Climate change is affecting grazing lands

More variable rainfall and other changes in climate are negatively impacting many millions of livestock keepers around the world. What can be done about it?

Looking at the photo above, many people might wonder whether such a landscape could support human activity. But look closely, and you’ll see those brown and white shapes in the background are not wild animals—they’re goats, and they belong to people who count them as one of their major assets contributing to their livelihood and food security.

More of the Earth’s land area is used for livestock grazing than for any other human activity. Such grazing land is often marginal, like the land shown above. It is not suitable for growing crops or building cities, but it still serves a vital purpose. Worldwide, about 800 million people depend on livestock that graze on natural vegetation for their food and economic security.

A new report published by the Institute on the Environment at the University of Minnesota sheds light on how climate change is affecting grazing lands and the people and livestock that rely on them. For example, rainfall patterns have become more variable in half of the world’s open grazing lands, making it riskier to intensify production.

Map showing between-year coefficient of variation of precipitation

The between-year coefficient of variation of precipitation (CVP) is high in many of the world’s important grazing lands. Source: Sloat, L. et al. Increasing importance of precipitation variability on global livestock grazing lands. Nature Climate Change (2017)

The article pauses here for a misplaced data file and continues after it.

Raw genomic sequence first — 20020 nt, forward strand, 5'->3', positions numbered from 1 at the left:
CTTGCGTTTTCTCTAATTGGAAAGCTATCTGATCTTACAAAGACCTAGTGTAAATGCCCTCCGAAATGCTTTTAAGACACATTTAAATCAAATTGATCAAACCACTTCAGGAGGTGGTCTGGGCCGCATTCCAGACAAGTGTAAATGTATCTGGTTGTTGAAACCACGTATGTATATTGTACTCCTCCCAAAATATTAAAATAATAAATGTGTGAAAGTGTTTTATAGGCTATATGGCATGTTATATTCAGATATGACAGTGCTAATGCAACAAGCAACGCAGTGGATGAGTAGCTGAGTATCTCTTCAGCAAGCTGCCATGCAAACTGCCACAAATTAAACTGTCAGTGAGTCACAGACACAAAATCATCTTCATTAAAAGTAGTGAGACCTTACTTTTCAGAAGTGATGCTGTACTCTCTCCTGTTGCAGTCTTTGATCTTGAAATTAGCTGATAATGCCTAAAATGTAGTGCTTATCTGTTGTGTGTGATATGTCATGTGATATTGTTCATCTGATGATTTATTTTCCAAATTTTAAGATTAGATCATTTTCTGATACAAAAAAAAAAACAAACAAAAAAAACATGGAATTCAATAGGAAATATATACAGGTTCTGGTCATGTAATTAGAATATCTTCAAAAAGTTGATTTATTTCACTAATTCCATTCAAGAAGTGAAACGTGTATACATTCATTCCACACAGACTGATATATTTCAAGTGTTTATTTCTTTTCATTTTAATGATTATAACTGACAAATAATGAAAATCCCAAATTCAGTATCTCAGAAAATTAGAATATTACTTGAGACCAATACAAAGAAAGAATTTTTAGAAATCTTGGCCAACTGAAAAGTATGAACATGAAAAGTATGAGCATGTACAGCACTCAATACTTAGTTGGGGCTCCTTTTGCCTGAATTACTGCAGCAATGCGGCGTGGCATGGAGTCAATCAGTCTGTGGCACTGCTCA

But there is hope: changing to hardier breeds and sowing seeds for better fodder are some of the options available that can help the world’s livestock keepers. Dr. Philip Thornton, CCAFS Flagship Leader for Priorities and Policies for Climate-Smart Agriculture and contributor to the report notes:

 In some situations, livestock graziers’ reliance on moving their animals to deal with seasonal forage shortages or other drought or flood events may be difficult to sustain, for several reasons. But there are options, including adaptive management, breed and species switching, pasture management, and use of seasonal forecasts and index-based insurance, for example. The private sector and appropriate government policy can play a big role in making these options attractive and feasible.”


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